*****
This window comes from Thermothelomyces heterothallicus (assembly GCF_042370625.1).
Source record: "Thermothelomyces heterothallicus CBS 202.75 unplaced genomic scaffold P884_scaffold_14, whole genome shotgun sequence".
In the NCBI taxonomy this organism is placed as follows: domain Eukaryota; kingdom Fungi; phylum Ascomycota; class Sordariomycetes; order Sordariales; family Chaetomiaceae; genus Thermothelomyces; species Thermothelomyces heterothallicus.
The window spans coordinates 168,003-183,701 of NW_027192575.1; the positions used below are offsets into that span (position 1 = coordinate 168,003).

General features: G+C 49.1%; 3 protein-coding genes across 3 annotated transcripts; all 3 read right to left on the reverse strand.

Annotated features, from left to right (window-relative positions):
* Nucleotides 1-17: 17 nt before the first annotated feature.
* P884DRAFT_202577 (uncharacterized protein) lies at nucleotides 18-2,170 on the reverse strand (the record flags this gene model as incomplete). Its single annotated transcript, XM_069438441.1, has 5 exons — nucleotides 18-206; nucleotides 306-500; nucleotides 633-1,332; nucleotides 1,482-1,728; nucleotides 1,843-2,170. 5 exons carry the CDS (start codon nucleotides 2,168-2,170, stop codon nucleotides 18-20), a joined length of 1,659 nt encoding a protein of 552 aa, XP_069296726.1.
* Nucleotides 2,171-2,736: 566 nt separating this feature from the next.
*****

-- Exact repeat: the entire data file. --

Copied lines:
This window comes from Thermothelomyces heterothallicus (assembly GCF_042370625.1).
Source record: "Thermothelomyces heterothallicus CBS 202.75 unplaced genomic scaffold P884_scaffold_14, whole genome shotgun sequence".
In the NCBI taxonomy this organism is placed as follows: domain Eukaryota; kingdom Fungi; phylum Ascomycota; class Sordariomycetes; order Sordariales; family Chaetomiaceae; genus Thermothelomyces; species Thermothelomyces heterothallicus.
The window spans coordinates 168,003-183,701 of NW_027192575.1; the positions used below are offsets into that span (position 1 = coordinate 168,003).

General features: G+C 49.1%; 3 protein-coding genes across 3 annotated transcripts; all 3 read right to left on the reverse strand.

Annotated features, from left to right (window-relative positions):
* Nucleotides 1-17: 17 nt before the first annotated feature.
* P884DRAFT_202577 (uncharacterized protein) lies at nucleotides 18-2,170 on the reverse strand (the record flags this gene model as incomplete). Its single annotated transcript, XM_069438441.1, has 5 exons — nucleotides 18-206; nucleotides 306-500; nucleotides 633-1,332; nucleotides 1,482-1,728; nucleotides 1,843-2,170. 5 exons carry the CDS (start codon nucleotides 2,168-2,170, stop codon nucleotides 18-20), a joined length of 1,659 nt encoding a protein of 552 aa, XP_069296726.1.
* Nucleotides 2,171-2,736: 566 nt separating this feature from the next.